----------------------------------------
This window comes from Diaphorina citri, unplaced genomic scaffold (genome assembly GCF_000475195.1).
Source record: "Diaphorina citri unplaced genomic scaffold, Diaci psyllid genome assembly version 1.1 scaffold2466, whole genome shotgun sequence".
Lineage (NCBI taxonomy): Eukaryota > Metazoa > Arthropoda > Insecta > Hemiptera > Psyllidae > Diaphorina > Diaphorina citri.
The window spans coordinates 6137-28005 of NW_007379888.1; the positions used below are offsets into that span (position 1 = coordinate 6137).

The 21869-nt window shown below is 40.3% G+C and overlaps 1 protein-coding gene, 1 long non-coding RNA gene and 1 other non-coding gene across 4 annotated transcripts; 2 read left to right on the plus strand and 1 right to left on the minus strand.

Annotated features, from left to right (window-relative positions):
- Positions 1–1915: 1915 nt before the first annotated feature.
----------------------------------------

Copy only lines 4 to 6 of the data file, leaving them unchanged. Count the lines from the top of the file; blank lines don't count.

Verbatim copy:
The window spans coordinates 6137-28005 of NW_007379888.1; the positions used below are offsets into that span (position 1 = coordinate 6137).

The 21869-nt window shown below is 40.3% G+C and overlaps 1 protein-coding gene, 1 long non-coding RNA gene and 1 other non-coding gene across 4 annotated transcripts; 2 read left to right on the plus strand and 1 right to left on the minus strand.

Annotated features, from left to right (window-relative positions):